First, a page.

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Canada extends its participation in the Mars Science Laboratory mission

Curiosity selfie taken at Okoruso Drill Hole, Mars

Curiosity selfie taken at Okoruso Drill Hole, Mars. (Credit: NASA)

After four years of exploring the surface of Mars, the Curiosity Rover (centrepiece of NASA's Mars Science Laboratory (MSL) mission) is still climbing up Mount Sharp. During this time, Canada has been an integral part of this mission with the Canadian-built Alpha Particle X-Ray Spectrometer (APXS). APXS, on Curiosity, is being used on a regular basis to collect key information about the rocks and soil of the red planet. The Canadian Space Agency (CSA) is pleased to announce its continued participation in the mission by funding APXS for two additional years.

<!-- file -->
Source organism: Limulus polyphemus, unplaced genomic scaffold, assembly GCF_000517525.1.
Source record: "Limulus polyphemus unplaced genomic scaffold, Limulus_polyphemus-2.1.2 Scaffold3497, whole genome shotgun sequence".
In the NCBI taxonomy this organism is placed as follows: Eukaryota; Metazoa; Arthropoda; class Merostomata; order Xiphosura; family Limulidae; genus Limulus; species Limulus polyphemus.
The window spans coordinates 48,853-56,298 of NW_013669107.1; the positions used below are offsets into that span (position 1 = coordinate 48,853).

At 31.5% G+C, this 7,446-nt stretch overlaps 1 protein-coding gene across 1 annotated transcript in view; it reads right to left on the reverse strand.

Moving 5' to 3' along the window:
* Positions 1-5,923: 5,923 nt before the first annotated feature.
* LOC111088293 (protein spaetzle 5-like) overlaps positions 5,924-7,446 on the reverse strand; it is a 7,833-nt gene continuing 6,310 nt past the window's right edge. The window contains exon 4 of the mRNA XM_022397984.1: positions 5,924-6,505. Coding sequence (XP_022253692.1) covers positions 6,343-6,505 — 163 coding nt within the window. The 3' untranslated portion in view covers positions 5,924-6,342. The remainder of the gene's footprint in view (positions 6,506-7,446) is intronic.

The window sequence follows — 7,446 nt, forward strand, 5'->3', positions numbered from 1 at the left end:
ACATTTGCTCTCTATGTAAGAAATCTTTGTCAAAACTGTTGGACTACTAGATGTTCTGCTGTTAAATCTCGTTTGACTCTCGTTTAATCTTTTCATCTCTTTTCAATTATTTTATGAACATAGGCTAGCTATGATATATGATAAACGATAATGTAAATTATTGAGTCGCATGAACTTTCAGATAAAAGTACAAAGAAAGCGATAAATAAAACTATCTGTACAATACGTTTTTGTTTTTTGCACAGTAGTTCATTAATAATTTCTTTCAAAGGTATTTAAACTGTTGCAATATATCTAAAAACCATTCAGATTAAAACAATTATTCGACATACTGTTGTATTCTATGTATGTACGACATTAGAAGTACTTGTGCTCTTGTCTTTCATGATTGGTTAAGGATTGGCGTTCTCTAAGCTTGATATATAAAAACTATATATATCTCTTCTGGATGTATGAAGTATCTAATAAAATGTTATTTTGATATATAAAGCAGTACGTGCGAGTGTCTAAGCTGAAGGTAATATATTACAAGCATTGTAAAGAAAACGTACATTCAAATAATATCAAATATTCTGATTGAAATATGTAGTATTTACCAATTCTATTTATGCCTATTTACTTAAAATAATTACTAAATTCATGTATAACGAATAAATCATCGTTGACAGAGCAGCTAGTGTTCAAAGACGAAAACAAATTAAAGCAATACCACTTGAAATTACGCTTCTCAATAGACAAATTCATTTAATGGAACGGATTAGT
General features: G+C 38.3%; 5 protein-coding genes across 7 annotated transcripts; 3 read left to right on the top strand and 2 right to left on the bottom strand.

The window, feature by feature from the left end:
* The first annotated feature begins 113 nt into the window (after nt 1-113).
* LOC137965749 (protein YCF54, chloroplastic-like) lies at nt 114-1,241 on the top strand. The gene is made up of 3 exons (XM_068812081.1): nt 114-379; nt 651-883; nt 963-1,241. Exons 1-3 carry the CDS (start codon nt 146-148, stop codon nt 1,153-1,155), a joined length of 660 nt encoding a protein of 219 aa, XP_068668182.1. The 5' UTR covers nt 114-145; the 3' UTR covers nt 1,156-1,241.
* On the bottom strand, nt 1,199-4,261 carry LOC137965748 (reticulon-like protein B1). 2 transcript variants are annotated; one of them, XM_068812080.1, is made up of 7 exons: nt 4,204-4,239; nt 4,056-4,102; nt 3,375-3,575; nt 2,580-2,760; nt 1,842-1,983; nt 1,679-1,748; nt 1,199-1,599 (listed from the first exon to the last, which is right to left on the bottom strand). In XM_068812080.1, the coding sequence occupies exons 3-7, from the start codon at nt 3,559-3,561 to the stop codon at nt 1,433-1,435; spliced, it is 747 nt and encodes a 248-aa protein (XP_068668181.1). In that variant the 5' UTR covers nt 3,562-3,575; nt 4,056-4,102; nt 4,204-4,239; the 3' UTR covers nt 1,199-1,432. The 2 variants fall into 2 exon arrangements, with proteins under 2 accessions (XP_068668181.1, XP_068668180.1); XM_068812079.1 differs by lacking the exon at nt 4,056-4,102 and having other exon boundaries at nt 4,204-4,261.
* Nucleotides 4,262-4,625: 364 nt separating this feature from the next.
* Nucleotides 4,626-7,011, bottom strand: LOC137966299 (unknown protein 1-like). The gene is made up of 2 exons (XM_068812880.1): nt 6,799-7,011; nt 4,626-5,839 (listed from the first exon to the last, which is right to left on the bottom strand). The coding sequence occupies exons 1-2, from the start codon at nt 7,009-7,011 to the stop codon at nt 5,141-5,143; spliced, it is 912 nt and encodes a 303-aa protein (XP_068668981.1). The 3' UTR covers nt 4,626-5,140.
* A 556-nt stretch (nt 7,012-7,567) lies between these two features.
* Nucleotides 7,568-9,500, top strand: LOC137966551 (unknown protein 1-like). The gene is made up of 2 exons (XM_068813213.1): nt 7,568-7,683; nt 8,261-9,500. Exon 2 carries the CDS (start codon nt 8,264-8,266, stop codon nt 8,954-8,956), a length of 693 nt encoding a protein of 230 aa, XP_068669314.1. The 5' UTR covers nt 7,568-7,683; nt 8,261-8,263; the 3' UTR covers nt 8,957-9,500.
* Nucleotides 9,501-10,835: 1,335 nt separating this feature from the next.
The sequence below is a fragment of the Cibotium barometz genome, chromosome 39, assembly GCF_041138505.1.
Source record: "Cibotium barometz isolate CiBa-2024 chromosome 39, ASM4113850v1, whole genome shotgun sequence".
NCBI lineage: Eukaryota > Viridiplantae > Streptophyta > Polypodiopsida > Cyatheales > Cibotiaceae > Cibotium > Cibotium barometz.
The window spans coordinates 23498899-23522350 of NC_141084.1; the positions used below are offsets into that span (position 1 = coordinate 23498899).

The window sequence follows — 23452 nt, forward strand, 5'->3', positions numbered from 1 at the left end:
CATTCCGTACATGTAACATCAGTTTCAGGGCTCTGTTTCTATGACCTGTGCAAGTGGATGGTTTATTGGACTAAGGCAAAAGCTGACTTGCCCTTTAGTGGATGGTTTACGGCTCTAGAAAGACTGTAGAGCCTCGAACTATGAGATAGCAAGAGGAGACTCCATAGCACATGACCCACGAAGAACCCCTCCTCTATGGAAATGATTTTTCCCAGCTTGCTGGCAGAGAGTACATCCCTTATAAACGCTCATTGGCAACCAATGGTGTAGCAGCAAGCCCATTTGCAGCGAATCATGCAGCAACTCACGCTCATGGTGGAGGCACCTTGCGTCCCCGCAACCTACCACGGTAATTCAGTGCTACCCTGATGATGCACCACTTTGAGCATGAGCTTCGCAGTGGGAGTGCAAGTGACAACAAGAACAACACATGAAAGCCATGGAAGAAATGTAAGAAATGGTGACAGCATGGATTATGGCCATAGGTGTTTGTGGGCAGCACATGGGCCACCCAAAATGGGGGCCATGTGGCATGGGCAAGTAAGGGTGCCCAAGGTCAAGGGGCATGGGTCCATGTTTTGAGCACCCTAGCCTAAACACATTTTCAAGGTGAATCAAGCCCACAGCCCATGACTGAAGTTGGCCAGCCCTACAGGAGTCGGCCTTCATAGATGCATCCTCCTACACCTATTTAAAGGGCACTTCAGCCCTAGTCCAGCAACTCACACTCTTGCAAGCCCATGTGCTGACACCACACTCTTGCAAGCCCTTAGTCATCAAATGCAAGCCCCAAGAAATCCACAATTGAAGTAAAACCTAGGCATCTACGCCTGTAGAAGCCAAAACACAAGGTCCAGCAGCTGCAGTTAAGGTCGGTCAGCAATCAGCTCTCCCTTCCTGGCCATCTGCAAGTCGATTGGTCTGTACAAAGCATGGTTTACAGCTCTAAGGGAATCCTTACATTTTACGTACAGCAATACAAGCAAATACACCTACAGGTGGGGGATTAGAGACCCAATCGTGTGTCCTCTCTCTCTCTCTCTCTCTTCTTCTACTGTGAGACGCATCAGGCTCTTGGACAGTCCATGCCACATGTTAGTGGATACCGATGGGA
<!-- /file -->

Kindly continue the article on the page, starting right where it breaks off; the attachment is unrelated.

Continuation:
Since , Curiosity has travelled more than 16 km on the Martian surface, and APXS has analyzed over 450 samples. As the rover works its way up the mount, APXS will be looking at younger rocks to get a deeper understanding of how Mars's environment has changed over time.

The MSL mission marks the first time Canada has investigated the surface of Mars, and the second time we have landed on the red planet (the first being the Phoenix Mars Lander mission in , during which the Canadian weather station discovered snow falling in the atmosphere of Mars).

The CSA is an international partner on the MSL mission, led by the Jet Propulsion Laboratory (JPL). Dr. Ralf Gellert of the University of Guelph is the Principal Investigator for APXS. The CSA is also supporting a team of four Canadian scientists through various grants.

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